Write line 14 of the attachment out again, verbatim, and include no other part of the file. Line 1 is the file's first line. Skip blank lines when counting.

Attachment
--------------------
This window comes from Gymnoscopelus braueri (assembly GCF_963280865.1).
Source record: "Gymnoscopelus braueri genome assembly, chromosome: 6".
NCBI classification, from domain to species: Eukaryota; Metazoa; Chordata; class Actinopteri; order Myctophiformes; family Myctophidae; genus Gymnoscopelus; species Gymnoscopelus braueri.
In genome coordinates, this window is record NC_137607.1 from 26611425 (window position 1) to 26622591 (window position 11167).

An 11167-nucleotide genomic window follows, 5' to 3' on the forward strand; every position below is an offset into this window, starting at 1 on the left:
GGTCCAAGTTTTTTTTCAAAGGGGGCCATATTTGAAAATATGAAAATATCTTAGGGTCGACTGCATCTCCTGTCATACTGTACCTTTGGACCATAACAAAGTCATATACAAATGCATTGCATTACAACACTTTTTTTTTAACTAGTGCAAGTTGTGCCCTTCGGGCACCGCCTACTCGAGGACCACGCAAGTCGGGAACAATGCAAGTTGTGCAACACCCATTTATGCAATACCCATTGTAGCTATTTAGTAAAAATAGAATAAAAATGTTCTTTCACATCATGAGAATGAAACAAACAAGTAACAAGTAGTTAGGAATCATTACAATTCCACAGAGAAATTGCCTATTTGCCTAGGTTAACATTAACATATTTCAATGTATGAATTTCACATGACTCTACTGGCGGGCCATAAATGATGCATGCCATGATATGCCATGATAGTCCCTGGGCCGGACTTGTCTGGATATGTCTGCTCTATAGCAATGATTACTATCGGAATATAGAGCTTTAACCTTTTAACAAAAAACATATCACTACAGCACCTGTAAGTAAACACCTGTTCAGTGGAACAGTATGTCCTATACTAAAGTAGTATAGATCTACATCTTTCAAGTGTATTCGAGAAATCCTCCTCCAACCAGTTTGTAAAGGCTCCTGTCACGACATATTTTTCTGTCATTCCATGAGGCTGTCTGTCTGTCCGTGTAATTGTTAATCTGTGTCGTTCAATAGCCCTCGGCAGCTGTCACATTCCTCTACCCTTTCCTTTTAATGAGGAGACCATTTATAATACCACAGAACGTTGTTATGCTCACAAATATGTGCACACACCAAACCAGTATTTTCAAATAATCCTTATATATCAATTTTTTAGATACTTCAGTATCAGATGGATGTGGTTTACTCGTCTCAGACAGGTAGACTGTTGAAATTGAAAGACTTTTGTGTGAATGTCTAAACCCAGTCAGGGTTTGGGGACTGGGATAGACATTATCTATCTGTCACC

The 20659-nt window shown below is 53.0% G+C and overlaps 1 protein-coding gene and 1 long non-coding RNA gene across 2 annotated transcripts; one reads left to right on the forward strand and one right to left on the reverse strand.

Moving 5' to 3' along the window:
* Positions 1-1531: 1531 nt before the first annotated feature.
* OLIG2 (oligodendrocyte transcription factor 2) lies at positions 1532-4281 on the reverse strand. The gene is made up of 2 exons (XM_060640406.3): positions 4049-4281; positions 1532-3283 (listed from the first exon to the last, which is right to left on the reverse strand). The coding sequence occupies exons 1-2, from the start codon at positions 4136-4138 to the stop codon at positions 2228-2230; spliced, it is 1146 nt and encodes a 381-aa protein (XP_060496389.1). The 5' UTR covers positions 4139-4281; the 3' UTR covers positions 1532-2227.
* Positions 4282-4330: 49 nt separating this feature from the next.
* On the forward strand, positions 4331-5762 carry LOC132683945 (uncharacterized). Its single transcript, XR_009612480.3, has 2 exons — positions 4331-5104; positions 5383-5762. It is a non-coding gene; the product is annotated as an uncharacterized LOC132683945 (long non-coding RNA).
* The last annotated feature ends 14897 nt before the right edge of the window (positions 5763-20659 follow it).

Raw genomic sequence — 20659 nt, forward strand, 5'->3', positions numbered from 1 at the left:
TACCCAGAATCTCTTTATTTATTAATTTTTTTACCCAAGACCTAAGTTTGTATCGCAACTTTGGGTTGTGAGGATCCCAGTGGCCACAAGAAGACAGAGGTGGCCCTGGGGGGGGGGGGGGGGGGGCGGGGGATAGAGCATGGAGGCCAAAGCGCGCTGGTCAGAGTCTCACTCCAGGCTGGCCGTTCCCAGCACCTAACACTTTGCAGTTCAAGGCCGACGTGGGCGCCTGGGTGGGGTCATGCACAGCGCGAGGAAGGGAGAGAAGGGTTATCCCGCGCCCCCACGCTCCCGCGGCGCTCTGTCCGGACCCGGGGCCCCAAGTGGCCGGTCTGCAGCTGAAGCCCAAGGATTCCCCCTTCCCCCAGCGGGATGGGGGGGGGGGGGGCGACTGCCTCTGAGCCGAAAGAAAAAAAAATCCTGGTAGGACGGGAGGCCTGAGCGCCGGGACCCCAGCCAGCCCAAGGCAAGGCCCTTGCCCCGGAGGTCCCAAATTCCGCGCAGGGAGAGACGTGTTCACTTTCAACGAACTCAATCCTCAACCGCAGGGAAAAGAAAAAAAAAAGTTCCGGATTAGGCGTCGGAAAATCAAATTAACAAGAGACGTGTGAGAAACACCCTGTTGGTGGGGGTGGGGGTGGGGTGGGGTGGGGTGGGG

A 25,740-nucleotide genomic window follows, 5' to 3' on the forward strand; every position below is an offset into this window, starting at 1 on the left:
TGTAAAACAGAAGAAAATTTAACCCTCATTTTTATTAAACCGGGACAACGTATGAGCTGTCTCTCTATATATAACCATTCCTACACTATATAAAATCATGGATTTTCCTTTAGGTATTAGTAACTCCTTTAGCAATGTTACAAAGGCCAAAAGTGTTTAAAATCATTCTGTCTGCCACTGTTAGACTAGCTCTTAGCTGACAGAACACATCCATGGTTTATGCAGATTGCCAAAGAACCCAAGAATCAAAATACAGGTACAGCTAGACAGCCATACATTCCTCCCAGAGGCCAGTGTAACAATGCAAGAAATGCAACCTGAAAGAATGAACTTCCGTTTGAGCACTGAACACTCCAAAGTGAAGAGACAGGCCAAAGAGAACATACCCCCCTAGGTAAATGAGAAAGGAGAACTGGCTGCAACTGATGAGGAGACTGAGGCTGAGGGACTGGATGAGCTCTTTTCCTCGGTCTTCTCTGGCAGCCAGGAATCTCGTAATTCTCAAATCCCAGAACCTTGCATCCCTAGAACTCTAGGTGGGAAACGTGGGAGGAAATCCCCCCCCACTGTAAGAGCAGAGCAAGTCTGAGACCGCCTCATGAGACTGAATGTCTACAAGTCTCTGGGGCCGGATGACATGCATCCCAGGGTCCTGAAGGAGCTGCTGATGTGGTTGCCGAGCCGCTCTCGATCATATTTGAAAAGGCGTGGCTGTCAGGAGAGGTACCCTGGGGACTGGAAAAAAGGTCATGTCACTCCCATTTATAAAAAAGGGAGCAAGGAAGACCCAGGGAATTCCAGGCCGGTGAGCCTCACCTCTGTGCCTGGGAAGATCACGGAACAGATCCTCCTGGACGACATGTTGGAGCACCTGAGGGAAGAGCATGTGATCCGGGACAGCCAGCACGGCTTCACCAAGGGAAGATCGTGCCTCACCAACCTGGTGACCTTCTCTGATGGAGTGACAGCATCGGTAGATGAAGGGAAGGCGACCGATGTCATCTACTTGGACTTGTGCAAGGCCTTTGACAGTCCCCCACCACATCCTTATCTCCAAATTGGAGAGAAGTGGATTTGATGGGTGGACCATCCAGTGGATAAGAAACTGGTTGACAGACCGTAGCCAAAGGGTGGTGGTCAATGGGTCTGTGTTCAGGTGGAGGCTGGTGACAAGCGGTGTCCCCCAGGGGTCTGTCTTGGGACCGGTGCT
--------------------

Raw genomic sequence — 20659 nt, forward strand, 5'->3', positions numbered from 1 at the left: